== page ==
Monday, June 15, 2009

Review: Tide, Feather, Snow

In the late 1990s Miranda Weiss moved from the continental US to Homer, Alaska. This memoir chronicles Weiss's first two years in Alaska, her relationship to the land, her boyfriend, and the difficult decision of whether to stay in Alaska. Weiss had always been fascinated with Alaska, and she had worked in the wilderness before, in remote areas of national parks. But none of this prepared her for the realities of Alaska. In this memoir Weiss weaves together discussion of the natural wonders and dangers of Alaska along with her own experiences of her new life. The dramatic tides, salmon migrations, and persistent dark of winter all make for more interesting writing than one might expect of a memoir that is heavily focused on climate and weather conditions. For those of us in the lower forty-eight, some of the conditions in Alaska are likely shocking. Weiss knew more than a few people who lived without running water and indoor toilets by choice. Weiss had to ski a half-mile to and from her car in the dead of winter, donning a headlamp. Most of us can't imagine this sort of life- I surely could not. Weiss also discusses the attitudes and assumptions of Alaskans- putting high premiums on time resided in the state. Alaska has always had a reputation as the last frontier, and Weiss's memoir proves that it is just as susceptible to the sort of mythology that has characterized other American frontiers. Perhaps significant is the myth of self-sufficiency. Weiss notes that a desire for simpler lives and self-sufficiency has drawn many to Alaska, but Alaska also has more federal government involvement than just about any other state, likewise, the resettlement of Americans from other states in Alaska means that record amounts of supplies have to be flown in to the state. The contradictions are interesting, and Weiss is clearly attuned to them. It took me a few chapters to get into this book, but it ultimately drew me in. I knew very little of Alaska and I found Weiss's descriptions engaging. She does an excellent job of conveying the extremes and dangers that shape everyday life in Alaska.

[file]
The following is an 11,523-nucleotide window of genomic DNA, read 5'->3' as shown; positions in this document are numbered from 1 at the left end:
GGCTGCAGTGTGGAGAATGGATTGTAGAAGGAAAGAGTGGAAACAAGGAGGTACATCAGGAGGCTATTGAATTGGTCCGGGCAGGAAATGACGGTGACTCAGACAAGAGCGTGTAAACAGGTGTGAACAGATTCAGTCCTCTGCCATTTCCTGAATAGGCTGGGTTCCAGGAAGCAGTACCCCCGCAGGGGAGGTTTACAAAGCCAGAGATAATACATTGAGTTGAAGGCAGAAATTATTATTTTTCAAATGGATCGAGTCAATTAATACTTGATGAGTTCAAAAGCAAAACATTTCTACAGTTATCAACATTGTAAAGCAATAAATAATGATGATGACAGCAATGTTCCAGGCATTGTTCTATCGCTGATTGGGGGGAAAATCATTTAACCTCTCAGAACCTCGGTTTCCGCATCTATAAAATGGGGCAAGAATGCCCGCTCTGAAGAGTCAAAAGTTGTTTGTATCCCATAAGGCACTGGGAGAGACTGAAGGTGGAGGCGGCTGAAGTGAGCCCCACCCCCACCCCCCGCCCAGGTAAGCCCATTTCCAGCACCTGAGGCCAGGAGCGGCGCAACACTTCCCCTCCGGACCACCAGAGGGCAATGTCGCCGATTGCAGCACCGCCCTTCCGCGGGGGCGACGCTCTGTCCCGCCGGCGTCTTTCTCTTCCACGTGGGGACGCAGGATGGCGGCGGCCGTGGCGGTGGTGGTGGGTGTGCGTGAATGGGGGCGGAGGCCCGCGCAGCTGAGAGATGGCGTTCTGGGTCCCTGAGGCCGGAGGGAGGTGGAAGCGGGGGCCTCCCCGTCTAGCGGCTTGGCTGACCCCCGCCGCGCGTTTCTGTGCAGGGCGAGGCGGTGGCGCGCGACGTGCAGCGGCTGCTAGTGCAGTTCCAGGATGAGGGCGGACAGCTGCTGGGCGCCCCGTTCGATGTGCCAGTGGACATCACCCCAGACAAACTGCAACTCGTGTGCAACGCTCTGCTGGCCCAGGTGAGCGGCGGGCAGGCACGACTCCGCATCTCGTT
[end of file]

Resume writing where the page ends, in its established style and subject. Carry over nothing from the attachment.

Miranda Weiss, Tide, Feather, Snow: A Life in Alaska (Harper, 2009) ISBN: 0061710253

1 comment:

Jennifer Stumpf said...

Nice review. I'm reading this book right now, have had to re-read sections regarding natural history to get a better understanding of the whole picture. I liked her description of alienation from her more easily acclimated partner and the eventual undoing of their relationship largely because of this. Thanks for sharing, this is overall a good read for non-fiction and Alaska enthusiasts alike.